At a recent workshop at the Banff International Research Station, I gave a talk about the possibility of huge thermopower in nodal semimetals. You can watch the seminar at the link below, or read the preprint at https://arxiv.org/abs/1706.06117

# News

I have been invited to discuss my recent work on semimetals at a number of universities. The title of the talk is "Semimetals Unlimited", and I discuss ways in which nodal semimetals can overcome the limits on electron mobility and thermopower that constrain semiconductors.

Caltech: Nov...

Together with Sergey Syzranov, I studied the conductivity of nodal line semimetals. These turn out to be qualitatively different from other semimetals, like Weyl or Dirac semimetals, because of an unusual screening that changes the nature of the Coulomb potential from 1/r to 1/r^2. Most...

A new paper in Nature Communications describes experiments that examine the "extreme quantum limit" of magnetic field in the material strontium titanate. We find evidence of a drastic reduction of the Fermi energy driven by the magnetic field, which leads to the formation of a spatially...

In a recent paper, Tianran Chen and I identified an interesting fractal structure of hopping conduction pathways in compensated semiconductors. The finding implies that hopping conductivity is unusually large and robust in these systems, and can appear two-dimensional even in a 3D system.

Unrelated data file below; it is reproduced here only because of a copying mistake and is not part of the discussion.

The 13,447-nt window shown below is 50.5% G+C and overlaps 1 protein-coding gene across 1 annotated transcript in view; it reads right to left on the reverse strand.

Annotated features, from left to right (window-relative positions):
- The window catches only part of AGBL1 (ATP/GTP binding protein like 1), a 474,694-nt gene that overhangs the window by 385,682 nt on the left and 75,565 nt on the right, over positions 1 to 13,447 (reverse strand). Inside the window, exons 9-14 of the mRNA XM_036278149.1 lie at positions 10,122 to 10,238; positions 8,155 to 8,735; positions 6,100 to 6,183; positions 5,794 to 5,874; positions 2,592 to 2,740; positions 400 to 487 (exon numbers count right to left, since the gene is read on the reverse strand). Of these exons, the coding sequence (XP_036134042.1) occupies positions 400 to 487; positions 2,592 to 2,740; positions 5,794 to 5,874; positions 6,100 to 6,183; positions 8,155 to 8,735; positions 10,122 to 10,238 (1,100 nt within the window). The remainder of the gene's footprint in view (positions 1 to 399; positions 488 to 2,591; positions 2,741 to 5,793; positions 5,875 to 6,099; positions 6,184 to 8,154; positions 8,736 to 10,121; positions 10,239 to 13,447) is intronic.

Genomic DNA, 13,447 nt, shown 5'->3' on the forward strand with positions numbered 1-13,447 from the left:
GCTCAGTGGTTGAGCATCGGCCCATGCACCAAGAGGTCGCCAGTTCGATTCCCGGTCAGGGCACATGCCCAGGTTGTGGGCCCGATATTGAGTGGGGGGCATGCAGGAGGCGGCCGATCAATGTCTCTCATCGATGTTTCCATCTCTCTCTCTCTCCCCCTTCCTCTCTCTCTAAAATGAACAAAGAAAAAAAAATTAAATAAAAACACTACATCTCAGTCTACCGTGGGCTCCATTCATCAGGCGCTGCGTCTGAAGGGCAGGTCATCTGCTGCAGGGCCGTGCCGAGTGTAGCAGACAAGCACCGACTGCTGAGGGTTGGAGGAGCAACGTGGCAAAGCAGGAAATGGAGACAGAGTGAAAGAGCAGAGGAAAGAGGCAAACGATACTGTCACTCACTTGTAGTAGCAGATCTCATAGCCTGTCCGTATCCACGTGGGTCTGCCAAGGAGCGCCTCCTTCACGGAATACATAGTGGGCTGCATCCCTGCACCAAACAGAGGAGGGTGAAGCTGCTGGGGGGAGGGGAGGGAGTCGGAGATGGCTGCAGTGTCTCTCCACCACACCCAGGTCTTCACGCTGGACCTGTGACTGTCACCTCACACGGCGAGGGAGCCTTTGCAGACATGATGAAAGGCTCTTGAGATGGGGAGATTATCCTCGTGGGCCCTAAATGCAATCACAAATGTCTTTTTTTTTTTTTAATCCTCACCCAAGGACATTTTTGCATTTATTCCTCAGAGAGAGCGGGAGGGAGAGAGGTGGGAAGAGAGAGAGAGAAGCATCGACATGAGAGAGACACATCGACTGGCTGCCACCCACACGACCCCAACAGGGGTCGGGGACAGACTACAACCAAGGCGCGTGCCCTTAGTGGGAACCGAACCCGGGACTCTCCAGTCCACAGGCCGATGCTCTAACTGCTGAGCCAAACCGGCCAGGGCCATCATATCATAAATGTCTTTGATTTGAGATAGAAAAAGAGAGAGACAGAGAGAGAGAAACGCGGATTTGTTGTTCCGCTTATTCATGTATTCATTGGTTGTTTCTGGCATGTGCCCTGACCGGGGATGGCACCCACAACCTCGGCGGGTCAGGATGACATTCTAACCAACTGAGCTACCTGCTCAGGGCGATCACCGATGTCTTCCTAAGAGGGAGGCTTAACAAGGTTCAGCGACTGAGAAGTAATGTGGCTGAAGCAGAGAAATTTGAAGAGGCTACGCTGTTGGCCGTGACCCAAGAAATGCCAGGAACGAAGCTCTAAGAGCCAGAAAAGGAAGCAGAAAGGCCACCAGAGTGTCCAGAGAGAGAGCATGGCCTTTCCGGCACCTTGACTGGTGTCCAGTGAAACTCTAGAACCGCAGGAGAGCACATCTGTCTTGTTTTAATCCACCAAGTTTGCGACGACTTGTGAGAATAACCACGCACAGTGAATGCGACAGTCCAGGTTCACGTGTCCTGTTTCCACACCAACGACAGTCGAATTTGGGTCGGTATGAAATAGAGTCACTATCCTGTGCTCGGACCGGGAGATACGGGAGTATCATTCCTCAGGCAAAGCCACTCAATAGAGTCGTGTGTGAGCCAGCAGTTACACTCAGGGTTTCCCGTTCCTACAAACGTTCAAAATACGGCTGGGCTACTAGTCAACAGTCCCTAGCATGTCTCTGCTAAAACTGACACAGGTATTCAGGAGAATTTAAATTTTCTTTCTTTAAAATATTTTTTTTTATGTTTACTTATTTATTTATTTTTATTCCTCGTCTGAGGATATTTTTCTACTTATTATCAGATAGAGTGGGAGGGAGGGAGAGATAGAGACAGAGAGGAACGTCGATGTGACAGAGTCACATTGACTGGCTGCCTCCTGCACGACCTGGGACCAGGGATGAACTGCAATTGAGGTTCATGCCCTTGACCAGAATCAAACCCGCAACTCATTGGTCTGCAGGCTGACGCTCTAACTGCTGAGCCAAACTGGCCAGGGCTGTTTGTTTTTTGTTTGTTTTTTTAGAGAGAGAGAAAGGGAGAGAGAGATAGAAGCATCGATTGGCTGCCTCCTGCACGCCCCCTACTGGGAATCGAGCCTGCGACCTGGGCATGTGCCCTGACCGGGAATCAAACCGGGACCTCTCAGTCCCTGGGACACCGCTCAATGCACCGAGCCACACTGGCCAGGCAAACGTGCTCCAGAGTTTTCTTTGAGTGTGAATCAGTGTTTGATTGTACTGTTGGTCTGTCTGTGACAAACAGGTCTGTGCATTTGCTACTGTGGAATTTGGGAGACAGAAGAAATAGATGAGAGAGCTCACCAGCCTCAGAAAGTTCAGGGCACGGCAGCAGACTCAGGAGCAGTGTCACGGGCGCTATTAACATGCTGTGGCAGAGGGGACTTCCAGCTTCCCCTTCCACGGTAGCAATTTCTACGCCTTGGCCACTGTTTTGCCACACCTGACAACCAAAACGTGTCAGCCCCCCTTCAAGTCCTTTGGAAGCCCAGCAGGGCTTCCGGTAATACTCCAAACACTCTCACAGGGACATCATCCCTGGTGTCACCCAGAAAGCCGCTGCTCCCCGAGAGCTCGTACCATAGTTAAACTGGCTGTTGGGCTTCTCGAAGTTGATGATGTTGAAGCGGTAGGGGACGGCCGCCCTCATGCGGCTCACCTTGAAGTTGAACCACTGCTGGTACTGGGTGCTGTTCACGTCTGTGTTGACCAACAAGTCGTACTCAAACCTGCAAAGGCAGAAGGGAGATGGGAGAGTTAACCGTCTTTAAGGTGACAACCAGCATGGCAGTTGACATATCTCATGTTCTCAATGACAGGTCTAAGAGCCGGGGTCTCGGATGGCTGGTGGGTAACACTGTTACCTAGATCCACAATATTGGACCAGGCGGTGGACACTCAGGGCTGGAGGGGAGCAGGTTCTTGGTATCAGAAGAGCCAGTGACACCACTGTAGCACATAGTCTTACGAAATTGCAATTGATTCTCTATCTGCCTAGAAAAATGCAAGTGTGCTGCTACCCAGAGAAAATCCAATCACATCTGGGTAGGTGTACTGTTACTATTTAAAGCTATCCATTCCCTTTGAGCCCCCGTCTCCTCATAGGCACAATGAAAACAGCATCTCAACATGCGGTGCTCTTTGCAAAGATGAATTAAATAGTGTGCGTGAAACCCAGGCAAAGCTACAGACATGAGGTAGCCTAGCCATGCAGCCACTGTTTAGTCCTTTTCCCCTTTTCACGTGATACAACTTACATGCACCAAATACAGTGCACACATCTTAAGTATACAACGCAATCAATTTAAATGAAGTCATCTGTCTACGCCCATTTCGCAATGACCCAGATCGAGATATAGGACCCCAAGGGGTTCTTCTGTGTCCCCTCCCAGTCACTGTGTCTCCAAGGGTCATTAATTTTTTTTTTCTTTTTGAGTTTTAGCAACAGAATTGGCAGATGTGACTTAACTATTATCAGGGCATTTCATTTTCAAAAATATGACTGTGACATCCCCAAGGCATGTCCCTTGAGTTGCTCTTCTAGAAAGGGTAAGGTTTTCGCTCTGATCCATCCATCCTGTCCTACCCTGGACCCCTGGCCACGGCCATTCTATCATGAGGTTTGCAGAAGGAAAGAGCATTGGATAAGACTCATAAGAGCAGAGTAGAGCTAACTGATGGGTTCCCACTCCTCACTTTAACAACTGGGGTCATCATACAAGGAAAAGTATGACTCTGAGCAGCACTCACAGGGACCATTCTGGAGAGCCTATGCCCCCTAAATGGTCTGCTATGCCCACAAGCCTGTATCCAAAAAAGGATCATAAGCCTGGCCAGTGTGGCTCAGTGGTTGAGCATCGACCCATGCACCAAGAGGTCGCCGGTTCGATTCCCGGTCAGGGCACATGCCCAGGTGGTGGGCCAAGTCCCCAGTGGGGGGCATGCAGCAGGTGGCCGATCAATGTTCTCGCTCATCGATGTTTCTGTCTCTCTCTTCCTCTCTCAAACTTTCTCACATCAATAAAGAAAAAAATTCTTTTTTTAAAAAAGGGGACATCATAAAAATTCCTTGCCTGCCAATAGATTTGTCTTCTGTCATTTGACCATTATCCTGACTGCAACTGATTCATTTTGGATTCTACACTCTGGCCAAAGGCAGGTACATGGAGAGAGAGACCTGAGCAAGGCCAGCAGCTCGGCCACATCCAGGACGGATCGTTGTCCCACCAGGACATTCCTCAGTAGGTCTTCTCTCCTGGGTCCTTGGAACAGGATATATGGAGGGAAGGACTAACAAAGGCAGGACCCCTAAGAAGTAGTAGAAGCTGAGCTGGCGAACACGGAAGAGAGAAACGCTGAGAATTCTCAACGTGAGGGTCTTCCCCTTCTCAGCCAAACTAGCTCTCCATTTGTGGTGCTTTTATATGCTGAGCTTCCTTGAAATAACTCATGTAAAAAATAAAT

...In a series of recent papers, I explored ways to make bosonic particles with unusual properties using bilayer electronic systems. These works suggest new ways to realize quantum phases and quantum phase transitions of 2D bosons.

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I am giving a seminar at the Applied Math Lab at NYU's Courant Institute in New York City.

I am giving a talk on Friday, Feb. 26, at Harvard Unversity as part of the Boston Area CarBon Nanoscience Meetings (BACON+).

The topic will be the possibility of creating continuously tunable bosonic phases (such as Bose-Einstein condensates, superfluids, and Wigner crystals) using...

I am giving a seminar on Tuesday, Feb. 23 at the Widely Applied Math seminar at Harvard University. My talk is entitled "Problems in Human Motion Planning", and it will deal with the statistical mechanics of pedestrian crowds and traffic networks.

I recently co-authored a book chapter that reviews what we know about the theory (and practice) of optimal offensive strategy in basketball. You can also read a popular summary of its contents here: http...